UBCM received correspondence in February 2016 from the provincial Minister of Public Safety and Solicitor General, broadly outlining a provincial offer to discuss police funding in British Columbia, and in particular a new method for funding municipalities under 5,000.

The UBCM President responded with a request for information regarding the impetus for the Province to consider a police funding review, and also provided clarification of UBCM’s policy regarding police resources. Minister Morris then met with UBCM regarding the issue, and issued a formal response clarifying the Province’s rationale for such a review.

Correspondence
Province to UBCM re: Police Funding [PDF - 989 KB] – May 2016
UBCM to Province re: Police Funding [PDF - 90 KB] – Mar 2016
Province to UBCM re: Police Funding [PDF - 589 KB] – Feb 2016

Articles
Province Considers Police Funding Review – Apr 2016

RCMP Contract Five Year Review

Background
In accordance with article 22 of the Provincial Police Service Agreement (PPSA), Canada and the Provinces and Territories may use a Five Year Review mechanism to analyze and address substantive issues arising out of the implementation of the PPSA. Article 21.1 of the Municipal Police Unit Agreement (MPUA) dictates that amendments resulting from the review will be applicable to, and binding on, the MPUA.

Since Summer 2015, UBCM has worked with the Province to solicit feedback in order to best represent local government interests to the federal government. Articles were published in UBCM’s weekly newsletter, The Compass; and the Local Government Contact Management Committee (LGCMC) Co-Chairs sent a letter directly to mayors of impacted municipalities.

Process
A final report on local government feedback was submitted to the Province in February 2016. The submission, made on behalf of local governments, noted trends in requests for changes or additions to police service agreements.

In a subsequent meeting between the Province and UBCM, the Province raised the process of bringing forward items relevant to the Five Year Review. It was proposed to organize the issues identified by local governments into different categories:

  • issues of national relevance;
  • issues outside the scope of the Five Year Review, but possible to advance at the LGCMC table; and
  • items within the Province’s purview (the Province has committed to addressing all issues identified by local governments, including those outside the scope of the Five Year Review)

In accordance with the RCMP policing agreement, the federal government and its provincial/territorial partners have until April 2017 to complete this review.

Correspondence
UBCM Submission to Province re: Five Year Review of RCMP Agreements [PDF - 558 KB] – Feb 2016
Province to UBCM re: Five Year Review of RCMP Agreements [PDF - 255 KB] – Mar 2016
UBCM to Affected Mayors re: Five Year Review of RCMP Agreements [PDF - 66 KB] – Dec 2015

Articles
RCMP Contract Management Committee Update – Dec 2016
RCMP Five Year Review Update – June 2016
Local Government Feedback on RCMP Contract – Feb 2016
Final Deadline for RCMP Contract Feedback – Jan 2016
Deadline Nearing to Submit RCMP Contract Feedback – Sep 2015
Update on National RCMP Contract Management Committee – June 2015

Costs for DNA Analysis Services

Background
DNA analysis is done in labs of the national police service and is a federal function that supports policing across Canada. These services are not funded through the RCMP contract, but are provided instead through a separate agreement between the federal and provincial orders of government. In 2015, the provincial and federal governments reached a new agreement, under which the federal government achieved its objective of having users pay actual costs, instead of a flat rate. The parties agreed that after a three-year ramp up, the provinces and territories as service users would pay 54%, and the federal government 46% of the total costs based on proportionate usage.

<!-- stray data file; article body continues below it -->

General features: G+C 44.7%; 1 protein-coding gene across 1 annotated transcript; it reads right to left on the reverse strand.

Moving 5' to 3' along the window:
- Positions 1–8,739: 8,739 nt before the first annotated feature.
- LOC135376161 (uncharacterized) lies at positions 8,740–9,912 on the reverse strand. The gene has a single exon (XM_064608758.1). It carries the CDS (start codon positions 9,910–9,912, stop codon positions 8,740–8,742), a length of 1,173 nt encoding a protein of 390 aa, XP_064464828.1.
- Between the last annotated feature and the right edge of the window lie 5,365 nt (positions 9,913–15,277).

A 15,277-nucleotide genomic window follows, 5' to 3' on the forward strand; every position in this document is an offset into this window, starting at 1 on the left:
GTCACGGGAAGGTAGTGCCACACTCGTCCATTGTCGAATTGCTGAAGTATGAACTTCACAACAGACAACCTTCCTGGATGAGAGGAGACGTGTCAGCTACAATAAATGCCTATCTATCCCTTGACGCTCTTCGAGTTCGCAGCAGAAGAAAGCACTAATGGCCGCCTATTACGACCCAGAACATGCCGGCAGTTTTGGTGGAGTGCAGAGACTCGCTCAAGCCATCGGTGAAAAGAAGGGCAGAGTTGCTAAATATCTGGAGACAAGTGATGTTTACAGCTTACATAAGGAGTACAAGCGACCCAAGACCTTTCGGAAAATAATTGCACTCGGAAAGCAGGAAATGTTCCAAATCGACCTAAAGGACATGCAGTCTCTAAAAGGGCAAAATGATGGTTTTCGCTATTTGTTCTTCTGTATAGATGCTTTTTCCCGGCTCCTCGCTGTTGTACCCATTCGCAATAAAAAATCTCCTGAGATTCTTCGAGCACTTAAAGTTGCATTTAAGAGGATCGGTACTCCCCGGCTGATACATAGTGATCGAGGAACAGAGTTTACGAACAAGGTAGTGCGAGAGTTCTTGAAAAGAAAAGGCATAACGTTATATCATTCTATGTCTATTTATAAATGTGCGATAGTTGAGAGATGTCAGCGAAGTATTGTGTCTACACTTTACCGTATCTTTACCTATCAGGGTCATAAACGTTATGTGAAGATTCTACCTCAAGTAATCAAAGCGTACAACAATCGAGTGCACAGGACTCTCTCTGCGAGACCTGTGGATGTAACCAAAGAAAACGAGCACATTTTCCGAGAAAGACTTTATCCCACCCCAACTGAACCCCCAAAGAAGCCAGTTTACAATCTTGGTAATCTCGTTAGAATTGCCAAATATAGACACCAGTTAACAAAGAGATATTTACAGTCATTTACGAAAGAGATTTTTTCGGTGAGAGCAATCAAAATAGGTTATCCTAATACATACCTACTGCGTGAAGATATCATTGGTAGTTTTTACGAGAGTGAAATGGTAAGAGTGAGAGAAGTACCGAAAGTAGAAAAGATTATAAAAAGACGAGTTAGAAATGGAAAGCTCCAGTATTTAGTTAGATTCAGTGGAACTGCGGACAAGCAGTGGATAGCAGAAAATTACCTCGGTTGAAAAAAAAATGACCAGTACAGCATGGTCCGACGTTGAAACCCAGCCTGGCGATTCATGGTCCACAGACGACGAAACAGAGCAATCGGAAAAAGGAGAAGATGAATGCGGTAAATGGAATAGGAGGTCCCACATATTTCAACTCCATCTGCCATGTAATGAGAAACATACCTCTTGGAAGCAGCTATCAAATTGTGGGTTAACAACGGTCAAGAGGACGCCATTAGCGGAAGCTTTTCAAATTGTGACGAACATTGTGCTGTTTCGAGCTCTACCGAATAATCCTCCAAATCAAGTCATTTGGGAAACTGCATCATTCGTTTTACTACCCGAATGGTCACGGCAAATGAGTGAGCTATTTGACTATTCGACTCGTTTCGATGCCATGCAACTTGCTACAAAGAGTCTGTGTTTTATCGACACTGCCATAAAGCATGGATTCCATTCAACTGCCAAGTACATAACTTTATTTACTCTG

With the new agreement in place, the Province unilaterally—without consultation or notice to local governments—applied a funding formula that would allow the Province to maintain its historical contribution while transferring the majority of actual costs to local governments with populations greater than 5,000. With DNA costs projected to rise 127% from 2014/15 to 2019/20, the percentage and total amount paid by local governments is set to rise.

The Province provided no advance notice to UBCM or to local governments, and instead, distributed invoices under the new funding formula to municipalities, starting in early November 2015. Since then, UBCM has advocated for a reversal of these charges on several grounds, primarily taking issue with lack of due process and fairness.

Correspondence
UBCM to Province re: DNA Analysis Costs to Local Governments [PDF - 92 KB] – Jan 2016
Province (Minister Fassbender) to UBCM re: DNA Analysis Costs to Local Governments [PDF - 372 KB] – Jan 2016
Province (Minister Morris) to UBCM re: DNA Analysis Costs to Local Governments [PDF - 1.1 MB] – Jan 2016
UBCM to Province re: DNA Analysis Costs to Local Governments [PDF - 100 KB] – Dec 2015

Media
Minister Morris Responds to UBCM Regarding DNA Costs – Feb 2016
Download of DNA Costs a “Made in BC” Problem – Dec 2015
Justice Minister’s Statement on DNA Costs – Dec 2015
UBCM Calls on Province to Reverse Cost Shift to Local Governments – Dec 2015
DNA Analysis Costs Shifting to Local Governments – Nov 2015

Billing Statistics: DNA Analysis Services
DNA Analysis Services Billing Forecast 2014/15-2019/20 [PDF - 42 KB]
BC DNA Analysis Services Billing Projections for 2016/17 [PDF - 84 KB]

External Resources on Police Services

BC Policing and Community Safety Plan
Policing Agreements
Police Resources in BC
Policing Legislation in BC

Contact

Bhar Sihota
Policy Analyst
bsihota@ubcm.ca
604 270 8226 ext. 114